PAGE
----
The quality of cosmetic products is largely determined by the quality of the raw materials used. Therefore, all raw materials used in the manufacture of cosmetic products must meet certain specifications in order to ensure a consistently high level of quality.
Our FT-IR and Raman systems are ideally suited for the use in sensitive and regulated environments as the offer highest analytical reliability and provide all standards regarding good manufacturing practice (GMP).
The various human skin types (dry, normal and oily skin) differ mainly in sebum content, but of course also in their composition in terms of the fats and their degree of order. However, frequent hand washing and disinfection can remove large amounts of sebum and fat from the skin.
Infrared spectroscopy provides general information about the chemical composition of a substance under investigation. In combination with the ATR technique (attenuated total reflection) it can also provide information about the surface properties of a substance.
Thus it is possible to determine the penetration depth of creams and their effect on the skin (regreasing, moisture content, etc.). A 2020 study investigated the release of anthocyanins from lipophilic cosmetic formulations using both ex vivo porcine skin and in vivo human skin methods. You want to know more?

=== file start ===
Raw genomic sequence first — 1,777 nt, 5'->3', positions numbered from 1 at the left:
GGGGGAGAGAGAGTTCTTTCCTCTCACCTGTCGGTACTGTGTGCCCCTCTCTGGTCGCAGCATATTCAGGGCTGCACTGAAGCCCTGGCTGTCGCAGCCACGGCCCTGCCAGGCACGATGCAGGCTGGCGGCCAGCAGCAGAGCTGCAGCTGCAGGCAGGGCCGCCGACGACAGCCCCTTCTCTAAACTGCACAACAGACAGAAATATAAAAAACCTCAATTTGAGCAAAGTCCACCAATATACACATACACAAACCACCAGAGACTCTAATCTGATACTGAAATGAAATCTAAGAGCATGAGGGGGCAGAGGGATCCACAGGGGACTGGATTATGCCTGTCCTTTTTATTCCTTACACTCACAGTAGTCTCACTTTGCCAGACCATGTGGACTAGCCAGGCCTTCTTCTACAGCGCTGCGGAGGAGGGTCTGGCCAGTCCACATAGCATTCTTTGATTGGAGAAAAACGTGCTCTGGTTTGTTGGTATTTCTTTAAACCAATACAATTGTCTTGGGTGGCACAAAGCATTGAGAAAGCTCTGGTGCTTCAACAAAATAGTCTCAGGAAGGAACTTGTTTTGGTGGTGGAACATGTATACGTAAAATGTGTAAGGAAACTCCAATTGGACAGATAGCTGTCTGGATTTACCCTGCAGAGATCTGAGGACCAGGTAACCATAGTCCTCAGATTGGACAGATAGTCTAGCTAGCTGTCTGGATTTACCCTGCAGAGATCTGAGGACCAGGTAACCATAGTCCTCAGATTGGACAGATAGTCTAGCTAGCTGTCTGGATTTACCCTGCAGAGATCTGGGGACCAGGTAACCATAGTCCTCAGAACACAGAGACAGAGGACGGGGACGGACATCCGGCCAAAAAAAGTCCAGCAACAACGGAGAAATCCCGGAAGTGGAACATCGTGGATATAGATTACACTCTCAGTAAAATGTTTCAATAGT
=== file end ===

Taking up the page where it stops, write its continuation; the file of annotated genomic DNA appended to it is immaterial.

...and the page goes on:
Microplastics are a serious threat to our environment and until recently were included as an abrasive additive in many cosmetics. An although the use of microplastics as an additive for cosmetic products has been reduced, they are still an environmental threat.
FT-IR microscopy allows the classification of microplastics by type, size, shape and number and also allows a high degree of automation. Smart software solutions automatically identify and classify found particles and reduce the chance for human error to a minimum.
Many consumer products in the cosmetics and healthcare field incorporate nanoscaled materials. Particles and minerals with nanometer length scales offer high surface area and reactivity. Care must be taken as nanoscaled particles can be absorbed into the skin. Small Angle X-ray Scattering (SAXS) offers a method for characterizing the size distribution and shape of nanoparticles with minimum effort for sample preperation because the nanoparticles do not have to be removed from substances in which they are imbedded.